College of Liberal Arts & Social Sciences Theses and Dissertations

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teachers, turnover, organizational commitment, working conditions, mediated relationships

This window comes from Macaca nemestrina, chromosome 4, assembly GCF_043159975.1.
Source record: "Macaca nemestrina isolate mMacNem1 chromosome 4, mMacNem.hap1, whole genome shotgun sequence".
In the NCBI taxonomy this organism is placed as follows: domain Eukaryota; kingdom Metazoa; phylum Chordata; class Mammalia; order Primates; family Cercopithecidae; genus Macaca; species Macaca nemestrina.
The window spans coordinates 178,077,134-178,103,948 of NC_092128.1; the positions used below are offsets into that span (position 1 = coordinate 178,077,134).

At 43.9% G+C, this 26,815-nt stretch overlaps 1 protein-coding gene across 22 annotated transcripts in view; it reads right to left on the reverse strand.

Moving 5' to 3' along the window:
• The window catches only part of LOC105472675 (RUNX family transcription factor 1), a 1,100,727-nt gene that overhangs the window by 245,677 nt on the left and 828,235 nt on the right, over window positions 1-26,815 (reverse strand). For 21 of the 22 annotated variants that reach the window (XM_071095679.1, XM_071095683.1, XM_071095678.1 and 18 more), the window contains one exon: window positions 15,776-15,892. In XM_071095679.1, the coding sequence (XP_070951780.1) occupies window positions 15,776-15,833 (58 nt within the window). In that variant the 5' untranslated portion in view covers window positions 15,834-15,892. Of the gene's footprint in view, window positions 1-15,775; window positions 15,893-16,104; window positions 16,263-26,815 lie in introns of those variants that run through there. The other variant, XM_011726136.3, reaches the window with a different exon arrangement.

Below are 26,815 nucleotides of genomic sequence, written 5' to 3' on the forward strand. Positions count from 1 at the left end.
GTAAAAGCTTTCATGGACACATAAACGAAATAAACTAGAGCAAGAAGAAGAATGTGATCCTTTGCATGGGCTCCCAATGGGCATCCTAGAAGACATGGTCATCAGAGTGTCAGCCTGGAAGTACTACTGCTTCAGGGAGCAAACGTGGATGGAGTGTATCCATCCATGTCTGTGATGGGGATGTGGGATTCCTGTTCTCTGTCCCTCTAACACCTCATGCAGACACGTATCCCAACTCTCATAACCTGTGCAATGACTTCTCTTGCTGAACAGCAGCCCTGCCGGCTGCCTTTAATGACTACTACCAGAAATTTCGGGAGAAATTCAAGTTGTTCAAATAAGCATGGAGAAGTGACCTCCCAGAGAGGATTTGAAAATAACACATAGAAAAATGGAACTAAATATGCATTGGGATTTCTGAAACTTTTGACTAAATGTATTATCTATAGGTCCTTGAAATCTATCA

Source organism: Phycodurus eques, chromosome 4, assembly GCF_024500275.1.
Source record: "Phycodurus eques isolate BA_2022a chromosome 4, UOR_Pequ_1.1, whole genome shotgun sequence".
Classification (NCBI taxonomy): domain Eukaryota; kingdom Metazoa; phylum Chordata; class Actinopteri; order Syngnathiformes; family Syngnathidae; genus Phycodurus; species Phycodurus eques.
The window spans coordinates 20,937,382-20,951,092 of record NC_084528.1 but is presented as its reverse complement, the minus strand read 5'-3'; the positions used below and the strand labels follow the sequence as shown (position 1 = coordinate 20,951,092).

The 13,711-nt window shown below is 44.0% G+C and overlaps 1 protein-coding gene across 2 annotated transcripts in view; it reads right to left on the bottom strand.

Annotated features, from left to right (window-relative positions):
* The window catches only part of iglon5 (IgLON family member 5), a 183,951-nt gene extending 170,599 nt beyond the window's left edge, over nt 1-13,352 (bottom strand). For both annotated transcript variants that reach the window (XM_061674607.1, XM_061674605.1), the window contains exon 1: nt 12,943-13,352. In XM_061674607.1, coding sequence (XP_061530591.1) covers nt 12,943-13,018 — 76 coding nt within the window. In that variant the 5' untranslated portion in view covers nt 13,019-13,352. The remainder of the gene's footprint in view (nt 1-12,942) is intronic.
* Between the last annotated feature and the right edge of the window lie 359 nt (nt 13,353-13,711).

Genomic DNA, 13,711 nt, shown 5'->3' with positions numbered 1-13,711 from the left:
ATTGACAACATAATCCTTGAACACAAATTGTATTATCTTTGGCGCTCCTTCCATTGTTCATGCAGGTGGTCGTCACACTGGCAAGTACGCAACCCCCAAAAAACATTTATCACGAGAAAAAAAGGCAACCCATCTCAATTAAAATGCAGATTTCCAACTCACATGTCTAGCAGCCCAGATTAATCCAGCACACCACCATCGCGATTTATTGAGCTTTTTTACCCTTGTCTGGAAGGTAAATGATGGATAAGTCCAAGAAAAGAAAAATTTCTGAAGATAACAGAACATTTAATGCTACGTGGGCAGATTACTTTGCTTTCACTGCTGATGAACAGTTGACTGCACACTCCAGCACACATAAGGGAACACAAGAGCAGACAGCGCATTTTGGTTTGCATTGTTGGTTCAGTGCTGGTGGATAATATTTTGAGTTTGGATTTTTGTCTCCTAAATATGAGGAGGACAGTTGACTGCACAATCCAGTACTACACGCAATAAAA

This study explored a growing organizational literature which has suggested that the record levels of teacher defection that are currently costing American schools dearly in terms of dollars and talent can be explained by working conditions and teacher organizational commitment. By incorporating educational research into Hackman and Oldham’s (1980) job characteristics model, which was created to explain organizational phenomena in non-educational settings, a new model was proposed wherein organizational commitment mediated the relationship between turnover and seven categories of school working conditions: skill variety, autonomy, participation in decision-making, feedback, collaboration, learning opportunities, and resources. One hundred and twenty one teachers were recruited through e-mail to take part in an online survey measuring the perceived quality of these seven working conditions in their respective schools, along with measures assessing their level of organizational commitment, turnover intentions, and the extent of turnover problems in their schools. As hypothesized, it was found that each of the seven organizational variables was negatively related to teacher turnover and, further, that these relationships were all either fully or partially mediated by organizational commitment. A full discussion of the study’s results is provided, alongside suggestions for next steps in this research area.